• Mon, Jul 11, 2016 - 03:37am

    #26

    Taz Alloway

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    Camellia sinensis- caffeine from tea

I grow C.sinensis in USDA zone 7 in sun and shade, in protected and unprotected sites. Bytesmiths are you in the UK? UK zone 8 is similar to USDA zone 7 I believe.

It does quite well here once established. It may benefit from winter protection on the coldest nights in open sites in zone 7 while getting established.. I have not tried to grow it from seed, although the birds have established a few additional bushes for me!

http://www.pfaf.org/user/Plant.aspx?LatinName=Camellia+sinensis

  • Mon, Jul 11, 2016 - 11:14am

    #27

    Oliveoilguy

    Status Silver Member (Offline)

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    Tea

Link suggests a neutral to acidic soil ph. What is your soil like?

 

  • Tue, Jul 12, 2016 - 10:48pm

    #28

    Bytesmiths

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    Tall wrote:I grow C.sinensis

[quote=Tall]I grow C.sinensis in USDA zone 7 in sun and shade, in protected and unprotected sites.[/quote]

That is quite heartening! I need to transplant our tiny specemin to a better location, and start some cuttings.

  • Sat, Jul 16, 2016 - 01:20pm

    #29

    pinecarr

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    Thanks for the suggestion, Bytesmith

 I do like tea as well as coffee.  But unfortunately I live Zone 5 (which actually has temperatures closer to Zone 4).  If I was in Zone 9 I'd try it in a heartbeat, though!

  • Sat, Jul 16, 2016 - 02:21pm

    #30

    pinecarr

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    When broccoli crop fails (does not produce heads)

I had mentioned on another thread that I planted some broccoli seedlings that I had sprouted indoors 2 (yes two) years ago, but never got around to planting.  So they spent 2 winters in my window, and surprisingly did fine.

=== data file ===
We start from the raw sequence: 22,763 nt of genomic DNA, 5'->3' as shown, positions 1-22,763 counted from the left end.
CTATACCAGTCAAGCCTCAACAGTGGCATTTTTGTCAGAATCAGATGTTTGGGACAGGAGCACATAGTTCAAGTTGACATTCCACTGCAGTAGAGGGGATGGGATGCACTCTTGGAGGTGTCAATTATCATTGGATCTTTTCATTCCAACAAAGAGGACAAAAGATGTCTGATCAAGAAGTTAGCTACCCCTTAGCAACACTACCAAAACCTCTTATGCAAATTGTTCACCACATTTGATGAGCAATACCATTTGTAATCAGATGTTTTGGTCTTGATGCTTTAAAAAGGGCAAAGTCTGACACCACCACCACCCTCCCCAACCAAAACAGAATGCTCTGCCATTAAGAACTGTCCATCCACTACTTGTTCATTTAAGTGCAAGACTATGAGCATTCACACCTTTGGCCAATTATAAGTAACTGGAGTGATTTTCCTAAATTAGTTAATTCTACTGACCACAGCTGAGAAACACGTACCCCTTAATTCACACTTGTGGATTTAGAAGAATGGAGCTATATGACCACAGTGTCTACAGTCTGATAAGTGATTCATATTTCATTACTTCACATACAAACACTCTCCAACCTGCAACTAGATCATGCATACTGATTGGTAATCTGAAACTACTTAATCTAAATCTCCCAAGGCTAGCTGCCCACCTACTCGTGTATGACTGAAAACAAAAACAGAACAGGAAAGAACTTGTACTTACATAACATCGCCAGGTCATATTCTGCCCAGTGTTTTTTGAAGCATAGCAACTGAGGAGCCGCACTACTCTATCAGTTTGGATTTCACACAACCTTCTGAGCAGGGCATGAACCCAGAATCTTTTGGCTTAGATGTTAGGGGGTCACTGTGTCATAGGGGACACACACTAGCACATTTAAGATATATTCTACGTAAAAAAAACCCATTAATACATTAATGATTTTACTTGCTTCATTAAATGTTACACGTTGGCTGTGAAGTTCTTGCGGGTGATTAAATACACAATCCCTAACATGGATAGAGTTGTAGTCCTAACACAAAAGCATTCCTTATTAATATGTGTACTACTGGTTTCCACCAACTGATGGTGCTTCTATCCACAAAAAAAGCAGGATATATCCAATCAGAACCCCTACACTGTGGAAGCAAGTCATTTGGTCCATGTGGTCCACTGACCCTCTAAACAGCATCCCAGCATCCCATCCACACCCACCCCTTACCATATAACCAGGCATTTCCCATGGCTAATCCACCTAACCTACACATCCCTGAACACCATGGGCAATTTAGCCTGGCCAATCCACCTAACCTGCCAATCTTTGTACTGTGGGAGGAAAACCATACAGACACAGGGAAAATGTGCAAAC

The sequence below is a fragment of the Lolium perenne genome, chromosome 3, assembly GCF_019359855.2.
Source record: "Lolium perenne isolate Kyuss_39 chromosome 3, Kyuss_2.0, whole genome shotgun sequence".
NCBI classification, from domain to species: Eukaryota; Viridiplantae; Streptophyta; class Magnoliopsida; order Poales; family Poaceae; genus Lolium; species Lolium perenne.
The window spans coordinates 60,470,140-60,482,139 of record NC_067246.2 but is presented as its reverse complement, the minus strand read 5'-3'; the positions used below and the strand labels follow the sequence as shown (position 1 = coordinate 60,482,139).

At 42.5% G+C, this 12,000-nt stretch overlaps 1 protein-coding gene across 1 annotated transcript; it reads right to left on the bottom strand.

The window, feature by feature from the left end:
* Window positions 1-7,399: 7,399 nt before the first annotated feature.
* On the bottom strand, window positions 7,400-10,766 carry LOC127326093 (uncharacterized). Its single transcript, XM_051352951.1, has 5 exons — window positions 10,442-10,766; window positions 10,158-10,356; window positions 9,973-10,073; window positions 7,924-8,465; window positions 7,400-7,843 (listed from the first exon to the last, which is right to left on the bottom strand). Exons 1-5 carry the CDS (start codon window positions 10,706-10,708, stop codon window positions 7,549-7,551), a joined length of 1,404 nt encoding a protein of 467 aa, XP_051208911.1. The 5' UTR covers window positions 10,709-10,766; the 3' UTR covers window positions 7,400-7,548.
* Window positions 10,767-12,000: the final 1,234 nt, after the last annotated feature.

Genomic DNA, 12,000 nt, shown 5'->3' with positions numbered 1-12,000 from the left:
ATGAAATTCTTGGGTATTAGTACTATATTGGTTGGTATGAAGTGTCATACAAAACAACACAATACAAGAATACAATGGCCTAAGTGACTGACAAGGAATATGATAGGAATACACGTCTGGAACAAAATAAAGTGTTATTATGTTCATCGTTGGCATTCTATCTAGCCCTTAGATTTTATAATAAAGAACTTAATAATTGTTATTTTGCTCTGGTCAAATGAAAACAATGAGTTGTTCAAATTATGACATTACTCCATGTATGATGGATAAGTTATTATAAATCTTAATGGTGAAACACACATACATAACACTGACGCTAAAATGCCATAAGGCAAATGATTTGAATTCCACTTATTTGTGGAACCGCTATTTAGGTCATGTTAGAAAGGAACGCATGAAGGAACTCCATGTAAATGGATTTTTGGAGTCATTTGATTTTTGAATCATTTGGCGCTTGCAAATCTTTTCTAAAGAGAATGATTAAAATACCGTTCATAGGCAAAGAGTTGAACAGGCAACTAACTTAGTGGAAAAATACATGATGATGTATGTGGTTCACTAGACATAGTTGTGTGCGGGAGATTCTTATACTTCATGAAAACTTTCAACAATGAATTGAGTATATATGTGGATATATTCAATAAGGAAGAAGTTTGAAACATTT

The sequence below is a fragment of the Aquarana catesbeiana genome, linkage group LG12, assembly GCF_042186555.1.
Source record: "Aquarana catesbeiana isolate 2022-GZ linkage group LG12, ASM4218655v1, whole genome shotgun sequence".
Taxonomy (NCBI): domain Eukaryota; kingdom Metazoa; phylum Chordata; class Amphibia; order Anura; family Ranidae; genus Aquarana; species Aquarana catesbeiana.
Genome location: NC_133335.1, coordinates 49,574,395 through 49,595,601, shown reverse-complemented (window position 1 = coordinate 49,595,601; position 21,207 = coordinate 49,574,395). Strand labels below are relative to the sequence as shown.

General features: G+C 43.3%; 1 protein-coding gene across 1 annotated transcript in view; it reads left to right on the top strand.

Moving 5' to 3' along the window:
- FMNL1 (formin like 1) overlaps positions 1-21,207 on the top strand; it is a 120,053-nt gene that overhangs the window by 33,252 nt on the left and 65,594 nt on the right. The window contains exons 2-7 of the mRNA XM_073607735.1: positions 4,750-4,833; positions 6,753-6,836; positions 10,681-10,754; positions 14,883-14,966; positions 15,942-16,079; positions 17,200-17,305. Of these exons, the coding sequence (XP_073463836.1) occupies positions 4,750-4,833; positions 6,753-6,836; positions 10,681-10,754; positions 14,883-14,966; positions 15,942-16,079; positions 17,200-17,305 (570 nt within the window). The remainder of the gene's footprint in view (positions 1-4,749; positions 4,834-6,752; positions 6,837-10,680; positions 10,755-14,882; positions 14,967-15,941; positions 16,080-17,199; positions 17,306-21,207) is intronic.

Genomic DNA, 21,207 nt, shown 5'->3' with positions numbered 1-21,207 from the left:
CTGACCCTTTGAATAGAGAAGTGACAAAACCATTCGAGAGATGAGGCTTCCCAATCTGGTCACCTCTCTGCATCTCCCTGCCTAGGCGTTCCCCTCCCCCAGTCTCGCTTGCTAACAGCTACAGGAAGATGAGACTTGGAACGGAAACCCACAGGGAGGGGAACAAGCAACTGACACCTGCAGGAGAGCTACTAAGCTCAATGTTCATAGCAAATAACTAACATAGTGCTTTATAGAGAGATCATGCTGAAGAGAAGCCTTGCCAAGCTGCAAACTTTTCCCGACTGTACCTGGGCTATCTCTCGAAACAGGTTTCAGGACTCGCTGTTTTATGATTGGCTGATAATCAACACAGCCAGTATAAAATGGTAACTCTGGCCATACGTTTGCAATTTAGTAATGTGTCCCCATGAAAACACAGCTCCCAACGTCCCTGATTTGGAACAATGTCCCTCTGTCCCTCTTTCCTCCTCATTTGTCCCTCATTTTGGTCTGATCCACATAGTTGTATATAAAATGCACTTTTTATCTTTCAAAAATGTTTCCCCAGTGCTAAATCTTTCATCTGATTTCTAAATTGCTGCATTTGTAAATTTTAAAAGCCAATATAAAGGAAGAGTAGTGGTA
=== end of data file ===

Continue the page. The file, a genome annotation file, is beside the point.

The transplants did well in my garden except for one very important thing: they have not produced broccoli heads.  The plants are big and healthy, the leaves are magnificent.  But no heads at all.

On researching the potential causes, one typical cause is planting the broccoli when the weather is too hot (they are a cool weather plant).  That could be the reason here.  Or maybe the fact that they survived as seedlings for 2 years stressed the plants.

But what I wanted to share with folks here is that, in the process of researching why broccoli plants don't produce heads, I learned that broccoli leaves are edible!  Per http://www.gardeningknowhow.com/edible/vegetables/broccoli/broccoli-not-forming-heads.htm

If you still have no head on broccoli, eat the leaves. High in nutrition as well, the leaves can be sautéed, stir fried, or added to soups. Okay, so no broccoli heads, but growing the plant wasn’t a waste either.

-This was actually very welcomed news.  If they are a tasty (vs bitter) green, I will be encouraged to try growing broccoli again, knowing that the consolation prize is an edible source of greens.

Has anyone here ever eaten broccoli greens before, and have any insight into what they're like?

[Sorry about the duplicate quote below; it doesn't show up in the Preview Window, so I don't know how to get rid of it!]

If you still have no head on broccoli, eat the leaves. High in nutrition as well, the leaves can be sautéed, stir fried, or added to soups. Okay, so no broccoli heads, but growing the plant wasn’t a waste either.

Read more at Gardening Know How: Broccoli Not Forming Heads: Reasons Why My Broccoli Has No Head http://www.gardeningknowhow.com/edible/vegetables/broccoli/broccoli-not-forming-heads.htm